How COVID-19 changed the real-time event war room

The pandemic put a halt to in-person, event-focused brand war rooms. That might be a good thing, says Golin’s Stephanie Matthews.

How COVID-19 changed the real-time event war room

I’ll confess that I have always been a big believer in the “brand command center.” It’s where people from different marketing disciplines sit elbow-to-elbow to make decisions quickly enough to participate in cultural conversations. It’s in my blood, having spent 15 years as a producer in actual newsrooms, where I was within crumpled-up-script-throwing distance of editors, writers, photographers, reporters and anchors.

When I left news for the world of PR, I always pushed for more of these “newsroom-style” efforts for big events like the Super Bowl or the Oscars or for everyday culture-jacking conversations. But in the last year and a half, when most of us have been working from our couches or kitchens, like my old colleagues in TV news, we’ve learned we can do as much from home as we did from the office, and sometimes even more.

I do miss the days when we all gathered around monitors to quickly create content as history was happening. But even as we slowly start to return to the office and working side-by-side, we’ve had to think around and beyond the real-time event command centers. Here are three takeaways from the last 18 months:

Virtual command centers help us think more inclusively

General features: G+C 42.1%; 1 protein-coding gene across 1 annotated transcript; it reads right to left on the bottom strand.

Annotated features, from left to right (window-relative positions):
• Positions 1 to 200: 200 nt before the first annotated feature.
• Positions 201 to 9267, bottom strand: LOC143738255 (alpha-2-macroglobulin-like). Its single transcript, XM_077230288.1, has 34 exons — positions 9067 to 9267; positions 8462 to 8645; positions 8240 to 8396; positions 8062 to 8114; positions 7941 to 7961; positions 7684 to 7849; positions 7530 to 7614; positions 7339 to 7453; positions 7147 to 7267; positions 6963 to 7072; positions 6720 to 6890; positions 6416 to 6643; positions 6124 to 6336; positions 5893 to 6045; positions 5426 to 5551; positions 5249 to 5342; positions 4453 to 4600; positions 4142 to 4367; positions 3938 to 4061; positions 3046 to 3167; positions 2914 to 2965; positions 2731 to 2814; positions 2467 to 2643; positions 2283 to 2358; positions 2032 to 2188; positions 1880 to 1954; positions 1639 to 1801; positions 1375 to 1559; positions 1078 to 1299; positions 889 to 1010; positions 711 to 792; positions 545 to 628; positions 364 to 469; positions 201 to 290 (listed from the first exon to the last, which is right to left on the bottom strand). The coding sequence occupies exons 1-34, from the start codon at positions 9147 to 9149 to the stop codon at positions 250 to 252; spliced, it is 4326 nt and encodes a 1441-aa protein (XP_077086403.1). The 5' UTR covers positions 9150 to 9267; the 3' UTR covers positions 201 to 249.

Let’s be honest, as much as we wanted to include everyone, there were only so many chairs and monitors in conference room command centers. There were limited travel budgets and only so many voices, ideas and opinions we wanted, when trying to move quickly. With virtual war rooms and instant messaging, diverse perspectives are just a chat away. With more leeway to include and add relevant opinions and ideas, we come up with better, more inclusive content.

2020 gave us all perspective on the content worth creating
If 2020 taught us anything, it's that sending expensive branded swag to already privileged celebrities may not be the best look for brands selling to people who are just trying to survive. We’ve learned that “influence” means more than just follower counts. We understood what motivates our audience can yield results far beyond likes and shares. The explosion of “good news” that got many of us through the day proved over and over again that there are ways to authentically humanize brands for the right reasons. 

Social listening can be proactive and reactive
After 10 years of running The Bridge, Golin’s platform that uses media analysis, social media conversations and live broadcast monitoring for media relations, I’ve helped to refine our approach. Rather than focusing on one-off reactions to cultural blips, we’re using creative listening to anticipate cultural shifts and share bigger, proactive thinking that drives cultural conversation across categories. Many of our big-name brands have the power to not just participate in culture with quick reactions, but to create the next big thing everyone is talking about.

While I may never head back to a packed room full of agency partners all watching the Oscars for any opportunity to tweet from the brand handle, I’m even more excited about the compelling, meaningful ideas our re-imagined teams create collaboratively, maybe even in our pajamas from our couches.

Stephanie Matthews is EVP of integrated media and engagement at Golin.

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